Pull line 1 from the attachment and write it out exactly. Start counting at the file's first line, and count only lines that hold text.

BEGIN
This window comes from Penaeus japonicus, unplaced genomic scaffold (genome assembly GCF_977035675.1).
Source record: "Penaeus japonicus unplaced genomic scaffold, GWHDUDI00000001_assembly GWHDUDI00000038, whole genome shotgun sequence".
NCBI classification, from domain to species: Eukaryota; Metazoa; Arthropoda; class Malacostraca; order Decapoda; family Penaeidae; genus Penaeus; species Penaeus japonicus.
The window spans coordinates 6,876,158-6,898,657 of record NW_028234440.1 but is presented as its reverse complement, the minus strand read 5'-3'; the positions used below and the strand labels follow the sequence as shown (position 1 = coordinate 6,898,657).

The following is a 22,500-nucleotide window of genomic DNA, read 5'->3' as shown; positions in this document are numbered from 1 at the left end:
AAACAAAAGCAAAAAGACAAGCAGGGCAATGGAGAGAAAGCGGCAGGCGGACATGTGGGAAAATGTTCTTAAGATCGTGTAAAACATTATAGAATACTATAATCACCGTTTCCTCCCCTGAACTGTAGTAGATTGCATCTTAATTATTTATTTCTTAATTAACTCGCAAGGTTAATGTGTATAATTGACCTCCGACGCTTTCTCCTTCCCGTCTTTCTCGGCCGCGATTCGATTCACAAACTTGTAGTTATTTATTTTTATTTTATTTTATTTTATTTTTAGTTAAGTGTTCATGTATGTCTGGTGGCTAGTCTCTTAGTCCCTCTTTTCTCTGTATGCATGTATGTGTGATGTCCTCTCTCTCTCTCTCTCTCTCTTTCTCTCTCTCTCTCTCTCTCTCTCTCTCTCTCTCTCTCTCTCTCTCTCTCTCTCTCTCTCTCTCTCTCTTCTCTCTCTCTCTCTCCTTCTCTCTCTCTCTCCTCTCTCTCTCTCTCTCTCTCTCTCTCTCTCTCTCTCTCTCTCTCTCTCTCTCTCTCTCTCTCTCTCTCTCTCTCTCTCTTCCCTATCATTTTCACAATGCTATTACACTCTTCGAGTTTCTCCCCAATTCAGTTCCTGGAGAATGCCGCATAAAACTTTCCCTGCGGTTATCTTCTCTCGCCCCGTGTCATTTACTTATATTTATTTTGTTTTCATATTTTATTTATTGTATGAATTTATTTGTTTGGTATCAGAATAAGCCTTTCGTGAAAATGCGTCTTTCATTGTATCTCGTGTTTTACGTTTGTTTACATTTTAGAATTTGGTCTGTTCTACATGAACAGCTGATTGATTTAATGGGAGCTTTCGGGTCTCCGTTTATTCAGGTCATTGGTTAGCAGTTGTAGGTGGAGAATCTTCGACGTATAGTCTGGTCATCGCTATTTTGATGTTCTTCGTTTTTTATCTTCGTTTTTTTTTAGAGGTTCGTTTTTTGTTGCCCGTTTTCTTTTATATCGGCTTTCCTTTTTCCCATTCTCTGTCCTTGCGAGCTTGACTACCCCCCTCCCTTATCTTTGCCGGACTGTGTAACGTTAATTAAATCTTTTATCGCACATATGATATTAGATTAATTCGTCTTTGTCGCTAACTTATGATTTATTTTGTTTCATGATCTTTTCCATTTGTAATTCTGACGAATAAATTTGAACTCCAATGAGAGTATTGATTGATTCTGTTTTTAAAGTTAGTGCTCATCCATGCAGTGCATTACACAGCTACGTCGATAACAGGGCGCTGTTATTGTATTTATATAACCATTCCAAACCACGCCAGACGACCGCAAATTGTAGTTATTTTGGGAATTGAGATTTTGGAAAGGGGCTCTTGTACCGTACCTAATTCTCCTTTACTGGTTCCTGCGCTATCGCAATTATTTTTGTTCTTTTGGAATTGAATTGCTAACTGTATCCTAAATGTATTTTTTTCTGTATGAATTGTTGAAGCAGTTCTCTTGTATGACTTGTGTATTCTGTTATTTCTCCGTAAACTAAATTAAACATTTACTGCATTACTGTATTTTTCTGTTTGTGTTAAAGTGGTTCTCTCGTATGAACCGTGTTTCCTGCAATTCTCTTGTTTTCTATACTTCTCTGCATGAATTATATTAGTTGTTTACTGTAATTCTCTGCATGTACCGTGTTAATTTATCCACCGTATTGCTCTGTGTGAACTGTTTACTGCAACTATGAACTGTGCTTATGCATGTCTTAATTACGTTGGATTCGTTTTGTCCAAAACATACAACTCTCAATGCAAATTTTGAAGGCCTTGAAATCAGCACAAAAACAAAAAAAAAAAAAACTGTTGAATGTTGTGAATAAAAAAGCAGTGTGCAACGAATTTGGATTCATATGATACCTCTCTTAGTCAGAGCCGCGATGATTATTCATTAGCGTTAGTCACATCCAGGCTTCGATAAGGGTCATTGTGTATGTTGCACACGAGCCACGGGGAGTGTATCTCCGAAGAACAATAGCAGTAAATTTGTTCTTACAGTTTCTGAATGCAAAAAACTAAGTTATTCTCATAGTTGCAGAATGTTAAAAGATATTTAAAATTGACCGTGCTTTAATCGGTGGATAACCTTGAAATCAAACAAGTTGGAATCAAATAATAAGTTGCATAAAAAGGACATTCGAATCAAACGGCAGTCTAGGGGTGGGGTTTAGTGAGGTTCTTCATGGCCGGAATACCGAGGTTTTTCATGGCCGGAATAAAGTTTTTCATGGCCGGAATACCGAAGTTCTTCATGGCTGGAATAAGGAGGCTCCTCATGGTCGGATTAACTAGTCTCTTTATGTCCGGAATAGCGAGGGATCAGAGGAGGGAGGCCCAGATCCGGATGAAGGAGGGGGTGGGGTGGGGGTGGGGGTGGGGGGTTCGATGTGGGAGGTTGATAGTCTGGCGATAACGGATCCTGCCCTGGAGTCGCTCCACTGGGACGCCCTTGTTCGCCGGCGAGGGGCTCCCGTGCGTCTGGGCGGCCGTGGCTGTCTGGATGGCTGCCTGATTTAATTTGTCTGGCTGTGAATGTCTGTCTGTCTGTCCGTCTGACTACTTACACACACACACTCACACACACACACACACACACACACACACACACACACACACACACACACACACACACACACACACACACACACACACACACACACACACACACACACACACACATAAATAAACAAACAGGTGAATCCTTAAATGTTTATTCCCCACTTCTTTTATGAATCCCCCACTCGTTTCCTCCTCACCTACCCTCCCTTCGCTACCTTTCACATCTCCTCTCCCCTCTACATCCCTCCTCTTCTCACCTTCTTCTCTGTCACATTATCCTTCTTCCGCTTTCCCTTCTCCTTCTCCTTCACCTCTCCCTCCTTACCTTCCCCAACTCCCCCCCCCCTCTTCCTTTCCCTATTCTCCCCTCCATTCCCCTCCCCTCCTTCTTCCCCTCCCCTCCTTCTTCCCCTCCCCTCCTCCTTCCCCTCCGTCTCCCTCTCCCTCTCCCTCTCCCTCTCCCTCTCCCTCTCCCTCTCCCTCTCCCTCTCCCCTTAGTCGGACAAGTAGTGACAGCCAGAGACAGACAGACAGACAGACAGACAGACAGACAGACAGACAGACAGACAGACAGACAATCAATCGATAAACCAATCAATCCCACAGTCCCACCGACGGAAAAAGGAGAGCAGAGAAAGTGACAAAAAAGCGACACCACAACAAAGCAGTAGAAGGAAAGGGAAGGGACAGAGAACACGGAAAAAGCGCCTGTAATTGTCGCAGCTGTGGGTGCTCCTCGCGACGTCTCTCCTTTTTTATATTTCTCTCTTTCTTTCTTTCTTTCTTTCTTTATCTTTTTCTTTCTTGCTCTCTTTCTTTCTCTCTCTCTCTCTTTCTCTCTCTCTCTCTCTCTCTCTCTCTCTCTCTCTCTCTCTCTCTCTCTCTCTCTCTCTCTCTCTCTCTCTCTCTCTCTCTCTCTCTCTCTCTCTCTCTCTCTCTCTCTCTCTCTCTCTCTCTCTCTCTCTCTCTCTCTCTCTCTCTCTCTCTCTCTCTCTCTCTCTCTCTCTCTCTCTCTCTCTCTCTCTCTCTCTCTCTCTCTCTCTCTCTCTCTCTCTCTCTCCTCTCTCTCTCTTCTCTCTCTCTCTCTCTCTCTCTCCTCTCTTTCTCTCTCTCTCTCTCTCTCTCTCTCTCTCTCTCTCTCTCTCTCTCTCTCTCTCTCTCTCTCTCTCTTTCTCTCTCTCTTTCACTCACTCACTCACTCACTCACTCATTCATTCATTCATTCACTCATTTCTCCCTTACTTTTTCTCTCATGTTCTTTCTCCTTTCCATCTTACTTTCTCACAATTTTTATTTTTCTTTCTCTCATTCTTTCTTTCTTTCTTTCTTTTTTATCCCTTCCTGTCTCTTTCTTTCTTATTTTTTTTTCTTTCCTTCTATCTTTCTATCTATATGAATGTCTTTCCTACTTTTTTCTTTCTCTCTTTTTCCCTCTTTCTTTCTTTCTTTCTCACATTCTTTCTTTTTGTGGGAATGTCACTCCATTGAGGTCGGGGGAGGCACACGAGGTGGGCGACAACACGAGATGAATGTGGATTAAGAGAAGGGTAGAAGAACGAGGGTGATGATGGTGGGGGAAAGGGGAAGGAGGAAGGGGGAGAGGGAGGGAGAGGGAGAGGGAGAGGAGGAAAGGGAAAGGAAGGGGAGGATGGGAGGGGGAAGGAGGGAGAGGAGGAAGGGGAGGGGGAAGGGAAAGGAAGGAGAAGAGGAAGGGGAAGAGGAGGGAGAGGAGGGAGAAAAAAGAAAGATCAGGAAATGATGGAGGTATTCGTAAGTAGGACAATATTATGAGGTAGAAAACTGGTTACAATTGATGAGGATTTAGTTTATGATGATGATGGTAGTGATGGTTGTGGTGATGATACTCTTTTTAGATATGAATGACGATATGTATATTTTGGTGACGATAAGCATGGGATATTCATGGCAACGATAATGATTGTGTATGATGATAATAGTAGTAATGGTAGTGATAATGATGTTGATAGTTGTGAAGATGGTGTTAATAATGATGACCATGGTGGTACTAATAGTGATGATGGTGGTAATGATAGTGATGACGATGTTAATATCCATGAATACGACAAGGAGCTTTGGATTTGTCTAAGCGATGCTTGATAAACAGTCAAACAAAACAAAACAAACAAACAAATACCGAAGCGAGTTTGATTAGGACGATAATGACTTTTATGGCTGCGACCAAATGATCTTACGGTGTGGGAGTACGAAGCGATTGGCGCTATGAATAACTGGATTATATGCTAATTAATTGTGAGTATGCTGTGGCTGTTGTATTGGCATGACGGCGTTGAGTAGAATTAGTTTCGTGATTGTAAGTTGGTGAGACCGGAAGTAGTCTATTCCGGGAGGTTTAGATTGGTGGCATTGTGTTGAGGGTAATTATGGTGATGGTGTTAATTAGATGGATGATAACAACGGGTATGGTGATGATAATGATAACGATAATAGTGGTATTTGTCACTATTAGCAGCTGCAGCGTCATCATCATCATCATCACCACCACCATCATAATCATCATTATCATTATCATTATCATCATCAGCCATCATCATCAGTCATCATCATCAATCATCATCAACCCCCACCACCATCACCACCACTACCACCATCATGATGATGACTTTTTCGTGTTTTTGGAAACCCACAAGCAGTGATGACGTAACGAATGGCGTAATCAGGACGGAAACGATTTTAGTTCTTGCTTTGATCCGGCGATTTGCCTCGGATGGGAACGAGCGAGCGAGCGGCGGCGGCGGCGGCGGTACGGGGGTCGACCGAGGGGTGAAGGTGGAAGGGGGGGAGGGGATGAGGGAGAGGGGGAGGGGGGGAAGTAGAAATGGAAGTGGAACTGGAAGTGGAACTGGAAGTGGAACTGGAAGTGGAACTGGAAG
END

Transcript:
This window comes from Penaeus japonicus, unplaced genomic scaffold (genome assembly GCF_977035675.1).